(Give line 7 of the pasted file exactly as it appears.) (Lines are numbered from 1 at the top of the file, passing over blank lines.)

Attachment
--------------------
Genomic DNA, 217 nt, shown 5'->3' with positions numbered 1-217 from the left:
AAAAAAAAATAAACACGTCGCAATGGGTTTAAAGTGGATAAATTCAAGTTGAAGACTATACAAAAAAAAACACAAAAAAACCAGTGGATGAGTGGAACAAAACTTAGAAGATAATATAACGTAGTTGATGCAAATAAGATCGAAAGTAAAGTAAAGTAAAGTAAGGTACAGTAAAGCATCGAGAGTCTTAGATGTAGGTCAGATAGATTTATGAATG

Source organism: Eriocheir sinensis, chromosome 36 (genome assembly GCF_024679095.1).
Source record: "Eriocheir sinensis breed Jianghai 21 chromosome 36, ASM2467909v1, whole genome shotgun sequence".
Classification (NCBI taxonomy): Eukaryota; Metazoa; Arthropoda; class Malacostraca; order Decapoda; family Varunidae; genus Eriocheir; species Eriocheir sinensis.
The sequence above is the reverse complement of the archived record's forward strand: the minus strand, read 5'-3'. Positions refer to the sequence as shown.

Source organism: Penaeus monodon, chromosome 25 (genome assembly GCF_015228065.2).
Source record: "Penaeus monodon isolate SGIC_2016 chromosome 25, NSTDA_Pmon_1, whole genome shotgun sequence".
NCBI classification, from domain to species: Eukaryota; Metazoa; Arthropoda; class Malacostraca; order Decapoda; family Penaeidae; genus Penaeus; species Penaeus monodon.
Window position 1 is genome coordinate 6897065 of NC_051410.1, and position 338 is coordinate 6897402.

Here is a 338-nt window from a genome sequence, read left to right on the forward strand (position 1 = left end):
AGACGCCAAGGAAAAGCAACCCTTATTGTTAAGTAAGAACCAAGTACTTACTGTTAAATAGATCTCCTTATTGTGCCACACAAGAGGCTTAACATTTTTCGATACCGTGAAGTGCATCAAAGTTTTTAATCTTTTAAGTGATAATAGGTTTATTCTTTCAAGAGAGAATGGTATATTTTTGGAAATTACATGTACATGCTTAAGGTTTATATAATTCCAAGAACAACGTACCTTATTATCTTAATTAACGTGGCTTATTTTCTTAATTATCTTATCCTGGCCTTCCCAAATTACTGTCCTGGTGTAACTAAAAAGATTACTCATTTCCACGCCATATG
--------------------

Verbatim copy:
Source organism: Penaeus monodon, chromosome 25 (genome assembly GCF_015228065.2).